Baseball coming back to east Selma

Published 12:00 am Friday, June 27, 2008

Barrett Welch

The Selma Times-Journal

Baseball at the Sportsplex is over, but kids of summer still have an opportunity to play organized baseball.

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Robert Crum Jr., president of the Take Back Selma Coalition, plans to launch a neighborhood baseball league on July 7 at Ernest L Bennett Park in east Selma.

“My vision was just to bring something back for the kids to do when the Selma regular season ends this week,” said Crum. “The kids will have nothing else to do, so we’re just trying to have something for the community.”

Crum played little league baseball in east Selma in his younger days. Early life experience and the quickness of the recreational league season forced him to take action.

“I knew that the kids needed to have something else to do,” said Crum. “Just growing up here in east Selma, I felt like I had to have something else for the kids to do.”

He worked with his former little league coach, Terry Jackson, to create the new league. The original model was designed for 10 teams. An overflow of interest forced change. Enough people have registered to form 12 teams.

“Before I even did the registration commercial, I had people stop me on the street asking for the registration form,” said Crum. “The parents want the kids to have something to do. The kids want to have something to do.”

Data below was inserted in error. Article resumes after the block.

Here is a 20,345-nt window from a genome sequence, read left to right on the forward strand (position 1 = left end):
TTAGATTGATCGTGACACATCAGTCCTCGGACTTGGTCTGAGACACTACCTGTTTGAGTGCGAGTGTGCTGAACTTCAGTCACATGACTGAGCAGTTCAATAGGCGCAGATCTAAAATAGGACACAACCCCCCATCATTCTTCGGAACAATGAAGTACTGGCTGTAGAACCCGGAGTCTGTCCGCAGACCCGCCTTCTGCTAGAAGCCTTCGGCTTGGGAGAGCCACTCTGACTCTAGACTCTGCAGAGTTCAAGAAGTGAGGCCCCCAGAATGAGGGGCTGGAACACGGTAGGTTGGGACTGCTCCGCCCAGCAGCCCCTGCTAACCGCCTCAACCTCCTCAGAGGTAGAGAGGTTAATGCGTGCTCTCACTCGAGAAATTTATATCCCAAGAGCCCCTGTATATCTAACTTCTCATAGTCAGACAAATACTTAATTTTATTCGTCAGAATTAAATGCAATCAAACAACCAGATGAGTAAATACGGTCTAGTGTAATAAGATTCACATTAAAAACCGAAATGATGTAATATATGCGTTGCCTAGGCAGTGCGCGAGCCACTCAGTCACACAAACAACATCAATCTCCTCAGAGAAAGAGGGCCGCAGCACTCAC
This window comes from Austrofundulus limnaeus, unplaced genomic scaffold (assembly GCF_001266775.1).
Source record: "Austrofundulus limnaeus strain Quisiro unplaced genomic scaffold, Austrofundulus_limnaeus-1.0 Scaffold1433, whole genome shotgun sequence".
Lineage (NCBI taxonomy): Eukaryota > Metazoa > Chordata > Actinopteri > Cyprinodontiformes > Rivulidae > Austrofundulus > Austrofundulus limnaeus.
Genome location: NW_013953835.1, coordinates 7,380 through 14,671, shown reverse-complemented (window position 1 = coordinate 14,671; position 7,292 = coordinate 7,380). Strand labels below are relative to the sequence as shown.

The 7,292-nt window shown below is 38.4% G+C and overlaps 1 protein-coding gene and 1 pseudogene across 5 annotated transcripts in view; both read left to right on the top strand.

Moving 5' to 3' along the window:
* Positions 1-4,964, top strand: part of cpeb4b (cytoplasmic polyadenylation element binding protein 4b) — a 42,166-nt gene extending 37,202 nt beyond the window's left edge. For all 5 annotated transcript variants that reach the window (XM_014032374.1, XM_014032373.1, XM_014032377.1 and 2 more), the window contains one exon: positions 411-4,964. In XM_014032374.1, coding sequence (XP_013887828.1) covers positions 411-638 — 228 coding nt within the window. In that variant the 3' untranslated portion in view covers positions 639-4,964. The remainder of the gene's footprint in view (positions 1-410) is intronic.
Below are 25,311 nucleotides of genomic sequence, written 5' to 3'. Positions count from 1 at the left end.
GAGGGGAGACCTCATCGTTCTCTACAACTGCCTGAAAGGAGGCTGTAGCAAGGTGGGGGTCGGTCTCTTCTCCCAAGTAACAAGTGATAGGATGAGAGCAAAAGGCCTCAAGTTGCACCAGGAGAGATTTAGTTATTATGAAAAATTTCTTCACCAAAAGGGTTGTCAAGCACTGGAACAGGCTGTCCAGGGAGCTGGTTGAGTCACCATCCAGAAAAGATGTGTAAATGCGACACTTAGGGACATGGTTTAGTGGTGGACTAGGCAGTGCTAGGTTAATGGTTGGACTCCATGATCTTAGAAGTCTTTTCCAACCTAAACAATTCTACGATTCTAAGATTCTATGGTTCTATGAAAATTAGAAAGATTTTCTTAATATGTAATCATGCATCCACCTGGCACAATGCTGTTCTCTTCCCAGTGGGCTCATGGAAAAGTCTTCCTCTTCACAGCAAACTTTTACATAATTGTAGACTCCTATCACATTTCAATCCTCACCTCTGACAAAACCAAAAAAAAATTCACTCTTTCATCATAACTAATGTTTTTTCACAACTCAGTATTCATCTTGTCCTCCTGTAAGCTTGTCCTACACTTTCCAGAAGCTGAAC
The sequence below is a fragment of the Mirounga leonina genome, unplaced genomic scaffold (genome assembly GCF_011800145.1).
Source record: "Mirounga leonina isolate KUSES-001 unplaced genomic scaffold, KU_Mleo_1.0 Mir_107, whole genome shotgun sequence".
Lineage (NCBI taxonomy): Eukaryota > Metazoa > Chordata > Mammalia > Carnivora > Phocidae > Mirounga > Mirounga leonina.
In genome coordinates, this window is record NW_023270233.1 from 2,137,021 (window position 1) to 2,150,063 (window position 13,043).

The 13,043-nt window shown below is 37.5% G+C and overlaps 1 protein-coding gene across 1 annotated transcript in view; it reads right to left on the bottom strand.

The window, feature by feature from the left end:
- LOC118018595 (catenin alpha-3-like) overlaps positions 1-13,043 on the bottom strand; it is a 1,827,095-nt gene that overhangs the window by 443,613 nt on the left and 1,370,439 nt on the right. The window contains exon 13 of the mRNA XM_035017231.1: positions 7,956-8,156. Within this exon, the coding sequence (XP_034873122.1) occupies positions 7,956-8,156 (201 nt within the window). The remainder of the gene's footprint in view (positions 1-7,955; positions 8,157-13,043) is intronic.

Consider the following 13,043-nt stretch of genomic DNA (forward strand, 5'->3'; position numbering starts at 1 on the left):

Though geared toward the less fortunate, all kids age 7 to 18 are welcome to participate. Crum promised free participation and attendance.

With opening day approaching, the field requires several repairs. The right field fence is still missing metal pieces. Other parts of the fence also require repair.

Crum will get some help. Members of the Selma City Council promised individually to help with the efforts after Crum appealed to them.

Councilwoman Jannie Venter and Councilman Cecil Williamson promised to help repair the fence with money from their individual ward’s coffers. Council President George Evans said he’d pay for balls and bats. Councilwoman Dr. Geraldine Allen said she’d pitch into the mix for equipment.

After all, they said, it’s for the kids.

“We want to have a program where the kids come and work out here, and then they won’t tear up the stuff,” said Crum. “We’re just trying to instill hard work in the kids and an appreciation for something they earned instead of just receiving it.”

Since the Sportsplex opened, games once played in east Selma were relocated. Though years have passed since then, Jackson still feels a bond between east Selma and organized baseball.

“This is where I grew up. This is where I started,” said Jackson. “Every day I ride through east Selma, somebody stops me and asks me why we can’t have a league in east Selma.”

Conditions may not be perfect when opening day arrives. That has not dampened the buzz created by the league or the return of baseball to east Selma.

“It’s not at its full potential because it’s just starting, but it lets the kids know that we still we are here for them and care about them,” said Crum.